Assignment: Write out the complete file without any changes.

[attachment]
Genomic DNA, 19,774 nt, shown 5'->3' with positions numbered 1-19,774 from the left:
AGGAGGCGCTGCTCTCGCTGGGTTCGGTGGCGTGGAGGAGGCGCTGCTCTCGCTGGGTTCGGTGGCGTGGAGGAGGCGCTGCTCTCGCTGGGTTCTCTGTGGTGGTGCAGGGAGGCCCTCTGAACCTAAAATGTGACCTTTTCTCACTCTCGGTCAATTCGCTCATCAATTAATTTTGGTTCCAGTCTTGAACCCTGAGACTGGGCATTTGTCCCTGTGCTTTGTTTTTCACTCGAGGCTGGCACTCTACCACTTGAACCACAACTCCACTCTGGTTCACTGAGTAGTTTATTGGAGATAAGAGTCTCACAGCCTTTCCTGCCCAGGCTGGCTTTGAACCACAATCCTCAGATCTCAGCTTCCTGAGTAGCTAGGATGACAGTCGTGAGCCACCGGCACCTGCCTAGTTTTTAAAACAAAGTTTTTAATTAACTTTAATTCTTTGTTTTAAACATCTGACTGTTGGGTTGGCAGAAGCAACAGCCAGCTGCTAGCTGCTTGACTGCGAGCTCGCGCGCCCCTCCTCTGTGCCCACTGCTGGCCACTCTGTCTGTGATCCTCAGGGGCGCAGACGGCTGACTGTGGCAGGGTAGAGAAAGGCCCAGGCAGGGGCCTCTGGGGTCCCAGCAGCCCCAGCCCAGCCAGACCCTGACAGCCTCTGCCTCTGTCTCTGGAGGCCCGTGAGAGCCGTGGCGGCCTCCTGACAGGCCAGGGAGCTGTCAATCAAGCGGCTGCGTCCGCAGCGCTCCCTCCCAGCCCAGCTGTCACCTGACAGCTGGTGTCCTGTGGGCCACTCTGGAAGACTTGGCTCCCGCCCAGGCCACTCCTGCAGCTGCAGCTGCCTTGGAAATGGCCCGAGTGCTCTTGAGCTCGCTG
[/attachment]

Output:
Genomic DNA, 19,774 nt, shown 5'->3' with positions numbered 1-19,774 from the left:
AGGAGGCGCTGCTCTCGCTGGGTTCGGTGGCGTGGAGGAGGCGCTGCTCTCGCTGGGTTCGGTGGCGTGGAGGAGGCGCTGCTCTCGCTGGGTTCTCTGTGGTGGTGCAGGGAGGCCCTCTGAACCTAAAATGTGACCTTTTCTCACTCTCGGTCAATTCGCTCATCAATTAATTTTGGTTCCAGTCTTGAACCCTGAGACTGGGCATTTGTCCCTGTGCTTTGTTTTTCACTCGAGGCTGGCACTCTACCACTTGAACCACAACTCCACTCTGGTTCACTGAGTAGTTTATTGGAGATAAGAGTCTCACAGCCTTTCCTGCCCAGGCTGGCTTTGAACCACAATCCTCAGATCTCAGCTTCCTGAGTAGCTAGGATGACAGTCGTGAGCCACCGGCACCTGCCTAGTTTTTAAAACAAAGTTTTTAATTAACTTTAATTCTTTGTTTTAAACATCTGACTGTTGGGTTGGCAGAAGCAACAGCCAGCTGCTAGCTGCTTGACTGCGAGCTCGCGCGCCCCTCCTCTGTGCCCACTGCTGGCCACTCTGTCTGTGATCCTCAGGGGCGCAGACGGCTGACTGTGGCAGGGTAGAGAAAGGCCCAGGCAGGGGCCTCTGGGGTCCCAGCAGCCCCAGCCCAGCCAGACCCTGACAGCCTCTGCCTCTGTCTCTGGAGGCCCGTGAGAGCCGTGGCGGCCTCCTGACAGGCCAGGGAGCTGTCAATCAAGCGGCTGCGTCCGCAGCGCTCCCTCCCAGCCCAGCTGTCACCTGACAGCTGGTGTCCTGTGGGCCACTCTGGAAGACTTGGCTCCCGCCCAGGCCACTCCTGCAGCTGCAGCTGCCTTGGAAATGGCCCGAGTGCTCTTGAGCTCGCTG